If an external docker registry requires authentication, create a special secret in the project that uses that registry and then use that secret to perform the docker operations.

Procedure
  1. Create a dockercfg secret in the project where the user is going to log in to the docker registry:

    $ oc project <my_project>
    $ oc create secret docker-registry <my_registry> --docker-server=<my.registry.example.com> --docker-username=<username> --docker-password=<my_password> --docker-email=<me@example.com>
  2. If a .dockercfg file exists, create the secret using the oc command:

    $ oc create secret generic <my_registry> --from-file=.dockercfg=<path/to/.dockercfg> --type=kubernetes.io/dockercfg
  3. Populate the $HOME/.docker/config.json file:

    $ oc create secret generic <my_registry> --from-file=.dockerconfigjson=<path/to/.dockercfg> --type=kubernetes.io/dockerconfigjson
  4. Use the dockercfg secret to pull images from the authenticated registry by linking the secret to the service account performing the pull operations. The default service account to pull images is named default:

    $ oc secrets link default <my_registry> --for=pull
  5. For pushing images using the S2I feature, the dockercfg secret is mounted in the S2I pod, so it needs to be linked to the proper service account that performs the build. The default service account used to build images is named builder.

    $ oc secrets link builder <my_registry>
  6. In the buildconfig, the secret should be specified for push or pull operations:

    "type": "Source",
    "sourceStrategy": {
        "from": {
            "kind": "DockerImage",
            "name": "*my.registry.example.com*/myproject/myimage:stable"
        },
        "pullSecret": {
            "name": "*mydockerregistry*"
        },
    ...[OUTPUT ABBREVIATED]...
    "output": {
        "to": {
            "kind": "DockerImage",
            "name": "*my.registry.example.com*/myproject/myimage:latest"
        },
        "pushSecret": {
            "name": "*mydockerregistry*"
        },
    ...[OUTPUT ABBREVIATED]...
  7. If the external registry delegates authentication to external services, create both dockercfg secrets: the registry one using the registry URL and the external authentication system using its own URL. Both secrets should be added to the service accounts.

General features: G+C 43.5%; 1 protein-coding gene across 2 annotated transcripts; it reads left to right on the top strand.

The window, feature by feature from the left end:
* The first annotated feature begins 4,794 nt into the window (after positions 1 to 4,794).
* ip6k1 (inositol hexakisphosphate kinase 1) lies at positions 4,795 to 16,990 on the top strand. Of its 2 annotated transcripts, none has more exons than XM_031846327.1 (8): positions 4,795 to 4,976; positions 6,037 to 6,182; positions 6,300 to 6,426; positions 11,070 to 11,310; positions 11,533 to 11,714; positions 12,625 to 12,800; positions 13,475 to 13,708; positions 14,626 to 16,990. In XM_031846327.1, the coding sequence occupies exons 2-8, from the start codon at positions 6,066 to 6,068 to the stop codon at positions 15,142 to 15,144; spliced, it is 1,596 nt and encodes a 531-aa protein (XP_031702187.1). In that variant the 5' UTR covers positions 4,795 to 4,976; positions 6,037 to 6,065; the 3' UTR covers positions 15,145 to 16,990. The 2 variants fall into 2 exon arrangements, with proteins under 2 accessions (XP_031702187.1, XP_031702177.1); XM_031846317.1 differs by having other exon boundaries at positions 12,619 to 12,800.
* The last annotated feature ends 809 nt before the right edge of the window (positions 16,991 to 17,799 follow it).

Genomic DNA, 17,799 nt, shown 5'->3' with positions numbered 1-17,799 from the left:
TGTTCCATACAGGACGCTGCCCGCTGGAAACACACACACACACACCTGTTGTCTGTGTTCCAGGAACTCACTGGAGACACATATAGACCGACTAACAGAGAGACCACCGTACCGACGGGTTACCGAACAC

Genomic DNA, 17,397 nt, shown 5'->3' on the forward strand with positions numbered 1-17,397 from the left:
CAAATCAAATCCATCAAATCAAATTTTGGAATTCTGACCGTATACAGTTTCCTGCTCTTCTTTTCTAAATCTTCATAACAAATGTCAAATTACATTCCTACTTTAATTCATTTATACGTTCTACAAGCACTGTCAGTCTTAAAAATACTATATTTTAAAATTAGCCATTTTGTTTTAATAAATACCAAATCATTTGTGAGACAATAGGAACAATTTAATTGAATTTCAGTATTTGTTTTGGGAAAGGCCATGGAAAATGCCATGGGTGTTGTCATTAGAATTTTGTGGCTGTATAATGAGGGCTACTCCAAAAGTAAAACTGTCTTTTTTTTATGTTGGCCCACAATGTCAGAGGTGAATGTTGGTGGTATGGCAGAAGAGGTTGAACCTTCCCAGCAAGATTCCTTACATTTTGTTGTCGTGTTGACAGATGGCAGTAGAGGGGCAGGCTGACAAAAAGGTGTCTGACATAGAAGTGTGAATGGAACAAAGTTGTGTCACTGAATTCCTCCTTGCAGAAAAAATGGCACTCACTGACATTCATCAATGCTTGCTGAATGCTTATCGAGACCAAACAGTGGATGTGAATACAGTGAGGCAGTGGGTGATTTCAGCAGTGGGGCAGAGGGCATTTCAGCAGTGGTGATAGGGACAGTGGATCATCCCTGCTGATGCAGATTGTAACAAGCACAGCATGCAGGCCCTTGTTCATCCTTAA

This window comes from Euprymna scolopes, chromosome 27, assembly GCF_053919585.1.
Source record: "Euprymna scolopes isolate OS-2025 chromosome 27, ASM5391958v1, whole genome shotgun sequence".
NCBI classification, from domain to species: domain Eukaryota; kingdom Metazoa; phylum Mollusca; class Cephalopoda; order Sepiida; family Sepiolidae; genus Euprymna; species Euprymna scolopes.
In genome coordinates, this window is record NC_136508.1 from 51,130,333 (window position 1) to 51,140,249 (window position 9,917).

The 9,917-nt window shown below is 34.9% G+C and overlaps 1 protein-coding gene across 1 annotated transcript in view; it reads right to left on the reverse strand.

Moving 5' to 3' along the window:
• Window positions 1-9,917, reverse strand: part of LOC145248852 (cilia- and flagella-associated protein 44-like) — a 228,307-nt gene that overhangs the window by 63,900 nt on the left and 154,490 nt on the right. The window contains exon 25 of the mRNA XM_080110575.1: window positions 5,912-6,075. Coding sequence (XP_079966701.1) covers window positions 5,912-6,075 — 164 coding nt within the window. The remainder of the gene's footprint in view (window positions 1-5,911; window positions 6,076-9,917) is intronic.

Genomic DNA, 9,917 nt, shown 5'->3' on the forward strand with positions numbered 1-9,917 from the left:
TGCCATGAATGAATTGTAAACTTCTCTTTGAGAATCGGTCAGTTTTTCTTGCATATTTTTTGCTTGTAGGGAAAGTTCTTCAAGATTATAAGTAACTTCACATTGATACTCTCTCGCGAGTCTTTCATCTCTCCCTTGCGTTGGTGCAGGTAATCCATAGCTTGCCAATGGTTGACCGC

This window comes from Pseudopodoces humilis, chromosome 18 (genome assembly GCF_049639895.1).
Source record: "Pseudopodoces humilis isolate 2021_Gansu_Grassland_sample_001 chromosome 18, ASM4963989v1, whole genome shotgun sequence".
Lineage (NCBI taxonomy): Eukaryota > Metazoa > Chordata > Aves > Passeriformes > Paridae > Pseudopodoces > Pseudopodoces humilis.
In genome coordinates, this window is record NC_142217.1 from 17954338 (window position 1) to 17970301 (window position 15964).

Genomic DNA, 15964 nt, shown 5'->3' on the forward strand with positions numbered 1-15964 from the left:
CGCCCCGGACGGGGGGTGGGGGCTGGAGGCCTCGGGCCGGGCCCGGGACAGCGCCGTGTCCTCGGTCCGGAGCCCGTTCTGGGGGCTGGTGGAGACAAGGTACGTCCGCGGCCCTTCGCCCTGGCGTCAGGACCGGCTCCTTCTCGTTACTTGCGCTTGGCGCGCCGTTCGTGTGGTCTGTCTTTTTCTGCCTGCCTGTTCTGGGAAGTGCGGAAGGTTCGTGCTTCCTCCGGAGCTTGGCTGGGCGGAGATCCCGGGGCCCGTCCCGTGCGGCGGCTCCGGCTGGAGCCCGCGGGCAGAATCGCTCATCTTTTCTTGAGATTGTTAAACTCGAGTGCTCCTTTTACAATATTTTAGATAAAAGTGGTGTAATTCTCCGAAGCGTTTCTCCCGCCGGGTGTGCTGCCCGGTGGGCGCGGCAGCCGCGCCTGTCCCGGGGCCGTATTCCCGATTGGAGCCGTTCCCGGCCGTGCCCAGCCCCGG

$ oc project <my_project>
    $ oc create secret docker-registry <my_registry> --docker-server=*<my_registry_example.com> --docker-username=<username> --docker-password=<my_password> --docker-email=<me@example.com>
    $ oc create secret docker-registry <my_docker_registry_ext_auth> --docker-server=<my.authsystem.example.com> --docker-username=<username> --docker-password=<my_password> --docker-email=<me@example.com>
    $ oc secrets link default <my_registry> --for=pull
    $ oc secrets link default <my_docker_registry_ext_auth> --for=pull
    $ oc secrets link builder <my_registry>
    $ oc secrets link builder <my_docker_registry_ext_auth>

ImagePolicy admission plug-in

An admission control plug-in intercepts requests to the API, and performs checks depending on the configured rules and allows or denies certain actions based on those rules. OpenShift Container Platform can limit the allowed images running in the environment using the ImagePolicy admission plug-in where it can control:

  • The source of images: which registries can be used to pull images

  • Image resolution: force pods to run with immutable digests to ensure the image does not change due to a re-tag

  • Container image label restrictions: force an image to have or not have particular labels

  • Image annotation restrictions: force an image in the integrated container registry to have or not have particular annotations

ImagePolicy admission plug-in is currently considered beta.

Procedure
  1. If the ImagePolicy plug-in is enabled, it needs to be modified to allow the external registries to be used by modifying the /etc/origin/master/master-config.yaml file on every master node:

    admissionConfig:
      pluginConfig:
        openshift.io/ImagePolicy:
          configuration:
            kind: ImagePolicyConfig
            apiVersion: v1
            executionRules:
            - name: allow-images-from-other-registries
              onResources:
              - resource: pods
              - resource: builds
              matchRegistries:
              - docker.io